The federal government has ramped up pressure on the $44 billion life insurance sector to release its anticipated code of practice covering insurance in superannuation.
The first iteration of the Life Insurance Code of Practice, announced by the Financial Services Council in October 2016, came into force last week. It is an attempt at self-regulation by an industry tarnished by scandals, but currently only covers life insurers who are members of the FSC. It does not apply to superannuation trustees.
But the Minister for Financial Services Kelly O'Dwyer is questioning where a separate code of practice covers group insurance is up to, telling the The Australian Financial Review on Monday that a working group had been operating for over six months and "as yet, the government is not aware of any progress being made in relation to the release of a code which is binding upon superannuation trustees."
"The government expects that the FSC and industry will continue to work towards expanding the coverage and scope of the code to more fully cover group insurance arrangements within superannuation," Ms O'Dwyer said.
In response to a government request last year that the scope of the code be expanded to include group insurance arrangements, the Insurance in Superannuation Working Group (ISWG) was set up with superannuation trustee representatives.
With more than 80 per cent of Australians having insurance coverage within their superannuation funds, in 2016 Minister O'Dwyer asked the FSC to expand the scope of the code to include group insurance arrangements.
As a result the Insurance in Superannuation Working Group (ISWG) was set up by a number of peak bodies including ASFA and AIST.
It is understood the government is eager to see more results from the group with the publication of a code that binds superannuation trustees or, failing that, an expansion of the current life insurance code.
FSC chief executive Sally Loane said the current code cannot impose obligations on trustees of super funds because not all super funds are FSC members.
"Following consultation with the industry and stakeholders through a series of discussion papers, the ISWG is currently drafting a code that will bind superannuation trustees. This is expected to be published by the end of the year and will likely form part of the FSC's existing Life Insurance Code of Practice," she said.
Jim Minto, chairman of the ISWG, said it is "maintaining close contact with ASIC". "Issues like enforceability are still being considered by the working group. ASIC asked the working group to consider this. We will certainly be doing so," he said.
No tribunal oversight
While the first iteration of the code is enforceable by the independent Life Code Compliance Committee, which is administered by the Financial Ombudsman Service, it is not overseen by any courts or tribunals.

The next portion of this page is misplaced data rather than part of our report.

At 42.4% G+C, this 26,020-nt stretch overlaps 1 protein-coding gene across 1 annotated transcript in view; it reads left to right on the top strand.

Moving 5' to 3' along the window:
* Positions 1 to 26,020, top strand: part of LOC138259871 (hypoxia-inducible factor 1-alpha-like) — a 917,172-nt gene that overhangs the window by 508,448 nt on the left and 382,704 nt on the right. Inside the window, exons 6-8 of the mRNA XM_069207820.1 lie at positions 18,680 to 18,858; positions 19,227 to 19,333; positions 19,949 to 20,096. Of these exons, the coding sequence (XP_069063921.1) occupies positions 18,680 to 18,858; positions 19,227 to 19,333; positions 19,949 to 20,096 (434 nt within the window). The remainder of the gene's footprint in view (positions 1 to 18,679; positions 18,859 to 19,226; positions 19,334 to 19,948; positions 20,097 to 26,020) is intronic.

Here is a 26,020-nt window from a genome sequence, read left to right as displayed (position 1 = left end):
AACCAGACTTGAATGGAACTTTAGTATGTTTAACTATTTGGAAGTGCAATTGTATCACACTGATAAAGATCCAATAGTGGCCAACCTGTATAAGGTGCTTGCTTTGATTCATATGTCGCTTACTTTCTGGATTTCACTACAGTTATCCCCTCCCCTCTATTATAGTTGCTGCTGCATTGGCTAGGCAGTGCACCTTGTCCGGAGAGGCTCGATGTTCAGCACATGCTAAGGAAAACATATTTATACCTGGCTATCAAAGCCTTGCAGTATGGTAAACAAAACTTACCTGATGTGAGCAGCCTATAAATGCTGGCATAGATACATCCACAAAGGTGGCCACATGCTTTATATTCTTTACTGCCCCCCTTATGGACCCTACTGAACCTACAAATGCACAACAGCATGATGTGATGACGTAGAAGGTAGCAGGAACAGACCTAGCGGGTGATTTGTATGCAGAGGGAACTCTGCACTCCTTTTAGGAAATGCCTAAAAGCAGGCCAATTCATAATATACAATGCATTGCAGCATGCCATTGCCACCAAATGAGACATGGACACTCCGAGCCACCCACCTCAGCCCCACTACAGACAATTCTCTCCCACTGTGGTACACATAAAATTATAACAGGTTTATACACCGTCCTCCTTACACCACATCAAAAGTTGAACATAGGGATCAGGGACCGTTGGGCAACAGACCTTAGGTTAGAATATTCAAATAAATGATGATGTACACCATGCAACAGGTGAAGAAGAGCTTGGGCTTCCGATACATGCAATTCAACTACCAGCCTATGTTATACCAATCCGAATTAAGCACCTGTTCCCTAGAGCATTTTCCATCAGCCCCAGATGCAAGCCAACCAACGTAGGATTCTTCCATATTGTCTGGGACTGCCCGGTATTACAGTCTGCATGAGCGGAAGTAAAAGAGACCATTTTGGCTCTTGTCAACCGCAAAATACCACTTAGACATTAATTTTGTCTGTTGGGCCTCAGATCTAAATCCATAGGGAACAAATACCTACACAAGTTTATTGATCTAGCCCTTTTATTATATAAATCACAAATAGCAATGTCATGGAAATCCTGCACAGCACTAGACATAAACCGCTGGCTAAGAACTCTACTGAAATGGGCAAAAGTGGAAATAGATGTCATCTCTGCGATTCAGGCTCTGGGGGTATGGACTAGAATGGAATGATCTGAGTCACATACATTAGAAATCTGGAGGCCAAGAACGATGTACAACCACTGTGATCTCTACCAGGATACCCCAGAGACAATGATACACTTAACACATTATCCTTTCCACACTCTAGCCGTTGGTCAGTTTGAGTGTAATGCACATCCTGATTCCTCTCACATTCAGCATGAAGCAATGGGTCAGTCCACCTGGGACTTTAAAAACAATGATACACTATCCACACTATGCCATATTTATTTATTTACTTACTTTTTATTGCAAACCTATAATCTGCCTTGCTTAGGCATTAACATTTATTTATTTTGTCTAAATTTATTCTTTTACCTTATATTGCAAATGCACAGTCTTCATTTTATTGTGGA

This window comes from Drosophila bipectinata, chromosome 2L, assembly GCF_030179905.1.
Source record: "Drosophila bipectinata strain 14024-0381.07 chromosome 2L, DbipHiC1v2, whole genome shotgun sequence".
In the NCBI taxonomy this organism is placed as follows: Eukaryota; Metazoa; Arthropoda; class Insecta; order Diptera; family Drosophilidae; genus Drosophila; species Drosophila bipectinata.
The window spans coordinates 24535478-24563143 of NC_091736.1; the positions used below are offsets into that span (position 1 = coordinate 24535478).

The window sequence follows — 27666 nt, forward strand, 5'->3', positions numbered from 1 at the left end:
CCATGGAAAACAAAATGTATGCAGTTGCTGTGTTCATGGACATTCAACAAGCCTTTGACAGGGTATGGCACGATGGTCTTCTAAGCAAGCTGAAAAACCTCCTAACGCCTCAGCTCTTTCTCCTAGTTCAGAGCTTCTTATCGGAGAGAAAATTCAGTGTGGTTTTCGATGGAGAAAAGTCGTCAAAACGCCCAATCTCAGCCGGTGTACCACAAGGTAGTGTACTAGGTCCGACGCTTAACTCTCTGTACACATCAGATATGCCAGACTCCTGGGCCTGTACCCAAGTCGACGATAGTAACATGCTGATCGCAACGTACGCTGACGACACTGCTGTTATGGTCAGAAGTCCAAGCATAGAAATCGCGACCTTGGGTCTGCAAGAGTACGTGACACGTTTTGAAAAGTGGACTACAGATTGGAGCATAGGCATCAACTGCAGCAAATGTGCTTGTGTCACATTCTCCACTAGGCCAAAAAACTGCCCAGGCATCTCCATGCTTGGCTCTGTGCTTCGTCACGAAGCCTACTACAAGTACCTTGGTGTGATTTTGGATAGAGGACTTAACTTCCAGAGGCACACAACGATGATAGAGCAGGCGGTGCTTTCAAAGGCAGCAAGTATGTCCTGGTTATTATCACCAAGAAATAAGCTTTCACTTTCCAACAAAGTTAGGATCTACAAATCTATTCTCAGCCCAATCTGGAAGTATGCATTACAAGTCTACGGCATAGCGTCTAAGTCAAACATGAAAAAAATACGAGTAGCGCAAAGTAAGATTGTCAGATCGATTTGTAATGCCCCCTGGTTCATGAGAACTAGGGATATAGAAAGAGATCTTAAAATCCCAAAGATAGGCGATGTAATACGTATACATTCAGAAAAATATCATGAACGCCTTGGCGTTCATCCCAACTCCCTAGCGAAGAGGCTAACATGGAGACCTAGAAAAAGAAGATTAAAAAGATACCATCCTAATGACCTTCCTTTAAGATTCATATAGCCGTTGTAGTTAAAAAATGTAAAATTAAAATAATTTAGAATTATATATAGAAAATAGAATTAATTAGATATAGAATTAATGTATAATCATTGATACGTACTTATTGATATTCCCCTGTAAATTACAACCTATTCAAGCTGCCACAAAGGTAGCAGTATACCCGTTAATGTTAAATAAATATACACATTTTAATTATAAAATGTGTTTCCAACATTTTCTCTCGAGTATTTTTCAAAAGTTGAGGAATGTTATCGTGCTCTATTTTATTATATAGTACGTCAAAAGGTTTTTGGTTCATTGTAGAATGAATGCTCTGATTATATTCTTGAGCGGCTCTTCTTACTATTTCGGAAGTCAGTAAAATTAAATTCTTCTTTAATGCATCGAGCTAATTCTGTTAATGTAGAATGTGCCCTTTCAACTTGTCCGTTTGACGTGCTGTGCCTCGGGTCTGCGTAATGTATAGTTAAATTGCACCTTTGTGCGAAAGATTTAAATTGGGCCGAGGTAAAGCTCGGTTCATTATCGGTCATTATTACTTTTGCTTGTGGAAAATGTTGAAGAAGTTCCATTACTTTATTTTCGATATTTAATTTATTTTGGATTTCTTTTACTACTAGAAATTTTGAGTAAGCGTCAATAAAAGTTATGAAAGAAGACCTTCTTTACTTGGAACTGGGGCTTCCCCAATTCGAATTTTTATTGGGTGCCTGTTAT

One life insurer told the Financial Review that registering the code with the corporate watchdog would "give it more credibility and more teeth".
The FSC said it was "committed to considering" ASIC registration as part of the second iteration of the Life Insurance Code of Practice, but stopped short of confirming it would seek approval.
Life insurer AIA Australia has thrown its weight behind the push.
"We definitely want to see the code registered with ASIC," AIA Australia chief executive Damien Mu told the Financial Review.
"For us it's not a question of if, it's a question of when."
Mr Mu said ASIC recognition may be part of the second iteration of the code.
National Australia Bank's customer relations boss Andrew Haggar said in his capacity as a board member of the FSC he conversed with ASIC about registration.
"Once the whole industry is across it and in the gates, so to speak, if ASIC wants to register it and the various things that go along with that, then that will be a natural step when that moment comes," he told a parliamentary inquiry in late May.
Ms Loane said the code already includes many of the key tenets of ASIC's established approval process for industry codes of conduct.
"That is: our code sets out a comprehensive body of rules developed in consultation with stakeholders, including obligations for monitoring, enforcement and sanctions and there is a robust external governance framework in place with the LCCC responsible for monitoring and enforcing the Code," she said.
"We understand the importance of having an independent arbiter to monitor and enforce compliance with the code."
Last week Treasury issued a consultation paper to consider whether "self-regulatory initiatives" such as industry codes go far enough.
"The impact on the lives of those affected by poor practices, as brought to light in media reports and in parliamentary and other inquiries, has resulted in the Australian financial sector coming under intense public and regulatory scrutiny in recent times and in the impairment of consumer confidence in the sector," Treasury said
"In this context it is apt to consider whether self-regulatory initiatives such as industry codes are achieving their potential, and whether that potential could better be achieved by the introduction of a co-regulatory model."
Ms O'Dwyer said "the government will consider the outcomes of this consultation in determining the most appropriate role for ASIC in relation to industry codes of conduct".
4 July 2017